“In this election people will make a very clear choice when they vote SDLP. They will be voting for a new Ireland and a new future.”


McCartneys Say IRA Has Readmitted Murder Suspect

25/03/2005 - 09:56:56

The family of murdered Belfast man Robert McCartney has claimed the IRA has allowed one the men it expelled over his role in the murder back into its ranks.

The IRA expelled three members who they say were involved in the killing of the Short Strand father of two outside a Belfast bar. But now the McCartney family claim that one of them has been allowed to rejoin the IRA ranks.

Paula McCartney accused the IRA of contradicting itself.

"They have admitted that this person was indeed a criminal, they expelled him from their ranks because he was a criminal and now he's been brought back in again," she said.


Arms Cache Haul Linked To Dissidents

By Jonathan McCambridge
25 March 2005

Two men were being questioned last night following the seizure of a firearms cache in west Belfast linked to dissident republicans.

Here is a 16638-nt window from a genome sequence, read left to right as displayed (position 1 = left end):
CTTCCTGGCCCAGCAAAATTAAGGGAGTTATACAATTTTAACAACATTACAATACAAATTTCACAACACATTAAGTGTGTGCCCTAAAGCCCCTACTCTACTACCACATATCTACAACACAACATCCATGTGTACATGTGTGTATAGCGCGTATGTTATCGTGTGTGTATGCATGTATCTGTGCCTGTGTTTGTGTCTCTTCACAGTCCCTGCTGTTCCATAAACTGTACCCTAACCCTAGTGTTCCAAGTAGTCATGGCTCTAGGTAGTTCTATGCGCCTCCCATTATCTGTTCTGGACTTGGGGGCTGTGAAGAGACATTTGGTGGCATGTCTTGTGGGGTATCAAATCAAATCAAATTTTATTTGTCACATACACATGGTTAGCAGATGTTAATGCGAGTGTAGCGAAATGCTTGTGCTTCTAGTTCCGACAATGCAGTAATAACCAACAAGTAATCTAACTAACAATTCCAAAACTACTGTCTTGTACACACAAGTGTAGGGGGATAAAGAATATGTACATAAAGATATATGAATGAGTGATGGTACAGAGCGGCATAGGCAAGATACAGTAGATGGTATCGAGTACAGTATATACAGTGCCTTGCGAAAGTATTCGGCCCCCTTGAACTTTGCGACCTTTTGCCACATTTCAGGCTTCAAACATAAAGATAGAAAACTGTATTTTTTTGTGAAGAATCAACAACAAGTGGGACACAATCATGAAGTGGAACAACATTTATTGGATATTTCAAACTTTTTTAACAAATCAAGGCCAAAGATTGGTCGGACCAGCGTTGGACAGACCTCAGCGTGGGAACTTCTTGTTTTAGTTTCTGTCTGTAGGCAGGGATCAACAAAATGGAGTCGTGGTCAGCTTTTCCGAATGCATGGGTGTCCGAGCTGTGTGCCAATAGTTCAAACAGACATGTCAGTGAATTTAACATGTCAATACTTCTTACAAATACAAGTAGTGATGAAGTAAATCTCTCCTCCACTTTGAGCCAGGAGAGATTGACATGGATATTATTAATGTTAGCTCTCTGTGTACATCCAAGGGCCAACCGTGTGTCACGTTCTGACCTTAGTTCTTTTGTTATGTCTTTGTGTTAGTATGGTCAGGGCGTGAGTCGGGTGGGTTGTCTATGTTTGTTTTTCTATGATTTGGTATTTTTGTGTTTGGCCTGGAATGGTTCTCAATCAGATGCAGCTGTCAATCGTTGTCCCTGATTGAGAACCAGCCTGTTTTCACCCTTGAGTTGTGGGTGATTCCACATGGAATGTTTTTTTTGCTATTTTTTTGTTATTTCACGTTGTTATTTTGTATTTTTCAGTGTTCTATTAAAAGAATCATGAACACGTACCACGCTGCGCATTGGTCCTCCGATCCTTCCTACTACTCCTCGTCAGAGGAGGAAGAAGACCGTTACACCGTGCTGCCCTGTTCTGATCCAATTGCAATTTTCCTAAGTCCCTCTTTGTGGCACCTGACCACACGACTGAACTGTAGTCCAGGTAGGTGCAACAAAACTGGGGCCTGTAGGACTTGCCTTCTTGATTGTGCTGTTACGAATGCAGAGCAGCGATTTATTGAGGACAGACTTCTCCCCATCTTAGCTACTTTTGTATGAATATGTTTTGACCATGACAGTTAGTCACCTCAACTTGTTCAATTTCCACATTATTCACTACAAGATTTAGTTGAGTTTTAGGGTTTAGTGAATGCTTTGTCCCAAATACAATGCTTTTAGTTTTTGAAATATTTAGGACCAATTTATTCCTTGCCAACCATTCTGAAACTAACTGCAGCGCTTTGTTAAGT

The weapons haul, which included five real and replica handguns, a shotgun and an AK 47, was seized by police following searches of eight houses.

Three vehicles were also seized as well as ammunition and component parts for an explosive device.

Detectives have also recovered a notebook containing the personal details of members of the security forces, believed to be both military and police.

The raids were carried out as part of an ongoing intelligence-led investigation by the Organised Crime branch with assistance from local police.

The operation has been continuing for most of this week following an operation into an alleged extortion racket against members of the Travelling community.

Sources close to the operation said it was linked to the dissident republican Continuity IRA.

It is understood that the haul is connected to arrests made earlier this week for extortion against a family of Travellers in the Dargan area of north Belfast.